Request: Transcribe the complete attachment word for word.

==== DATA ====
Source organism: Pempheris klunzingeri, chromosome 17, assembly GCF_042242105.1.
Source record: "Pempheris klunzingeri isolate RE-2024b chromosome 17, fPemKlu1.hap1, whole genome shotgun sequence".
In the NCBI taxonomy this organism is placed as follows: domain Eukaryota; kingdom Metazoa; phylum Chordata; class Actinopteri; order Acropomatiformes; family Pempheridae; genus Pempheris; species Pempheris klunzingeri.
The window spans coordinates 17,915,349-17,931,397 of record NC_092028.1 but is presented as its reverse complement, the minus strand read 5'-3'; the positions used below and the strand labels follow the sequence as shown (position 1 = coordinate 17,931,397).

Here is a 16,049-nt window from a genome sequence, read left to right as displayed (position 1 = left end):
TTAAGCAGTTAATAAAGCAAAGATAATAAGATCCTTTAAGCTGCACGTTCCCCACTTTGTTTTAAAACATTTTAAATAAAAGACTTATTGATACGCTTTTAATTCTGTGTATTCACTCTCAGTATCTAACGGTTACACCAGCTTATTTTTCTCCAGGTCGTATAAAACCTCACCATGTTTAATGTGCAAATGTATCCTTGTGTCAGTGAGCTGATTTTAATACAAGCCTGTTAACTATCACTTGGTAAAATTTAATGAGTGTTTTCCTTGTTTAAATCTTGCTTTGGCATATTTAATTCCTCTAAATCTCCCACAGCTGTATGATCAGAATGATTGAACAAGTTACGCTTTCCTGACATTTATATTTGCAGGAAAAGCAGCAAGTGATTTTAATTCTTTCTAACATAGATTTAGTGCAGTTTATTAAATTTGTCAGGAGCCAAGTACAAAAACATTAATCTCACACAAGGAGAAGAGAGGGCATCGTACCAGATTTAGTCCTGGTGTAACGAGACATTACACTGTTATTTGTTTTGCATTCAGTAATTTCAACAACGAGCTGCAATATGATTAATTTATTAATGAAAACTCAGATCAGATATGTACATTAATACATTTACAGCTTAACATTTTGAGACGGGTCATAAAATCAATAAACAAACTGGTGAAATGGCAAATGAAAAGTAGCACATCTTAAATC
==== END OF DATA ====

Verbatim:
Source organism: Pempheris klunzingeri, chromosome 17, assembly GCF_042242105.1.
Source record: "Pempheris klunzingeri isolate RE-2024b chromosome 17, fPemKlu1.hap1, whole genome shotgun sequence".
In the NCBI taxonomy this organism is placed as follows: domain Eukaryota; kingdom Metazoa; phylum Chordata; class Actinopteri; order Acropomatiformes; family Pempheridae; genus Pempheris; species Pempheris klunzingeri.
The window spans coordinates 17,915,349-17,931,397 of record NC_092028.1 but is presented as its reverse complement, the minus strand read 5'-3'; the positions used below and the strand labels follow the sequence as shown (position 1 = coordinate 17,931,397).

Here is a 16,049-nt window from a genome sequence, read left to right as displayed (position 1 = left end):
TTAAGCAGTTAATAAAGCAAAGATAATAAGATCCTTTAAGCTGCACGTTCCCCACTTTGTTTTAAAACATTTTAAATAAAAGACTTATTGATACGCTTTTAATTCTGTGTATTCACTCTCAGTATCTAACGGTTACACCAGCTTATTTTTCTCCAGGTCGTATAAAACCTCACCATGTTTAATGTGCAAATGTATCCTTGTGTCAGTGAGCTGATTTTAATACAAGCCTGTTAACTATCACTTGGTAAAATTTAATGAGTGTTTTCCTTGTTTAAATCTTGCTTTGGCATATTTAATTCCTCTAAATCTCCCACAGCTGTATGATCAGAATGATTGAACAAGTTACGCTTTCCTGACATTTATATTTGCAGGAAAAGCAGCAAGTGATTTTAATTCTTTCTAACATAGATTTAGTGCAGTTTATTAAATTTGTCAGGAGCCAAGTACAAAAACATTAATCTCACACAAGGAGAAGAGAGGGCATCGTACCAGATTTAGTCCTGGTGTAACGAGACATTACACTGTTATTTGTTTTGCATTCAGTAATTTCAACAACGAGCTGCAATATGATTAATTTATTAATGAAAACTCAGATCAGATATGTACATTAATACATTTACAGCTTAACATTTTGAGACGGGTCATAAAATCAATAAACAAACTGGTGAAATGGCAAATGAAAAGTAGCACATCTTAAATC